Abolish Parenting?

It is argued that private schools are unfair because everyone has the right to receive the same education as everyone else. But this claim leads to unjustified interference in family relations.


The Labour Party’s manifesto for the 2017 general election committed the party, if elected to govern, to introducing free school meals for all primary school children. The cost of these meals would be accounted for by removing the VAT exemption on private school fees. The inclusion of this policy in Labour’s manifesto has sparked some national debate on the familiar questions of fairness with regard to the existence of independent institutions which charge upwards of £30,000 a year to educate a child.

Coming from a state-educated background myself, I’ve always felt, without reflecting much upon it, that there’s something unfair about a relatively small number of children receiving an arguably better education largely as a result of their parents’ wealth. By ‘better education’ I have in mind not only a better learning environment, with smaller classes and more ample access to teaching resources, but also the better opportunities that are opened up through such an education; for example, through admission to top universities and access to ‘old boy’ networks when finding a job upon graduation. But as I’ve thought more about this, it’s become unclear what some of the objections to this sort of education amount to.


It’s a grave injustice that some children should have to learn in such old buildings. 

Most of us agree that everyone in our society has the right to an education. What’s more controversial, however, is the claim that everyone in our society has the right to the same education. I call this latter claim “the same-claim”; it’s one I hear a lot in debates on the topic. If the same-claim is true, then independent schools, which are arguably better than state schools (at least in some instances) are, through their very existence, a violation of the rights of the majority of the children in the country. Rather than assess the policy implications of Labour’s manifesto pledge, in this short piece I address this wider issue of the same-claim and show that there are reasons to be sceptical of it.

I assume that, if everyone is entitled to the same education, the way to ensure this entitlement is to allocate equal funds through the state to each school. If all schools are funded equally, and if all teachers are equally well qualified, then everyone gets the same education… Or do they?

Consider the following: parents buy books for their children; some families watch educational television programmes together; children search online for interesting articles and Youtube clips; etc. For those who hold to the same-claim, all of these are problematic. Not all families can afford to buy books, a TV, or a computer. Those families who buy such items are arguably giving their children a better education than those without.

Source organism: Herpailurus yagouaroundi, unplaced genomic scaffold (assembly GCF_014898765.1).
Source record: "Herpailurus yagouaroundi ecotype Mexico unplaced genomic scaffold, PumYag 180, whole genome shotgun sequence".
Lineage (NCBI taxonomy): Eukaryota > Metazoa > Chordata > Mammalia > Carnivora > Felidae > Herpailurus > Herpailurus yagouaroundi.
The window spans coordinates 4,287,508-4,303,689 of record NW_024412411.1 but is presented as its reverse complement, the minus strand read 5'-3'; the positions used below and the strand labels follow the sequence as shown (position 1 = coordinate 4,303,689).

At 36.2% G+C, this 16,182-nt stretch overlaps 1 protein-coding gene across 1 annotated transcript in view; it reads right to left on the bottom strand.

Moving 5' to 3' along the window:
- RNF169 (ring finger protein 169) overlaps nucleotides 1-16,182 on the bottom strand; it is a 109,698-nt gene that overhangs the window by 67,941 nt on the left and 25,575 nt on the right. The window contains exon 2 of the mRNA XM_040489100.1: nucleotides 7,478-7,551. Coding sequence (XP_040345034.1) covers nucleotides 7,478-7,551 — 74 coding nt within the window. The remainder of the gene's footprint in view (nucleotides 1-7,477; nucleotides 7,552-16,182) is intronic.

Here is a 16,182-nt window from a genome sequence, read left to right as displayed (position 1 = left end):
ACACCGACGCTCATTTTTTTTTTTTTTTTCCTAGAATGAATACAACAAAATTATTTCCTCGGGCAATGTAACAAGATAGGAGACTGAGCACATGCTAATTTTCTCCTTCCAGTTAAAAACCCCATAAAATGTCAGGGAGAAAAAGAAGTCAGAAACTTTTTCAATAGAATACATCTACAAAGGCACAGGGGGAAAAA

Let’s go further. If we grant that education encompasses a lot more than the purely academic, consider the following: music lessons, sports courses, elocution lessons, lifeguard training, pottery or woodwork courses, holidays (if they include visiting interesting/educational sites), etc. Unless these are provided for free and/or by the state, those who hold to the same-claim must not endorse them. Spending money on gifts for children must be confined to the non-educational: clothes, sweets and chocolates, a new video game, etc. TV watching must be restricted to the non-educational at home, and the same goes with the internet (no ‘liking’ of news outlet pages on Facebook!).


Plato wanted a universal orphanage to ensure every child got the same education.

It may be objected (to me) that the opposition to fee-paying independent schools, along the lines of the same-claim, isn’t that some parental money is contributing to the education of a child, but that so much is. If a child from a middle-income family is educated at a state school then rough annual costs including books (say, £100), music lessons (£500), sports courses (£100), trips abroad (£200), other courses (£100) might come out to roughly £1,000. It might be held that paying an extra £1,000 for a child’s education is fine, but not, say, over £30,000, as is standard at top boarding schools (although part of that covers food and accommodation). If this is the objection it is important to note that it is not the same-claim, but a different claim. Let’s call it “the cap-claim”: this is the claim that there should be a cap on the amount parents may spend on their child’s education. Such a claim would need to be argued for, as would the figure of the cap. I’m sceptical though: can the state put a cap on the amount that parents can spend on their child’s education? Go on, persuade me.

What’s the upshot of all this? Well, if what I’ve claimed above is true, then there are three options for those who currently hold to the same claim: 1) abide by what I’ve written 2) live hypocritically 3) abandon the same-claim. If the same-claim is abandoned, one of the major objections to independent education is taken off the table. (I’m aware that there are other objections to the independent sector; my purpose here is to deal with only the same-claim).


Luke Martin is a PhD student at the University of Oxford.

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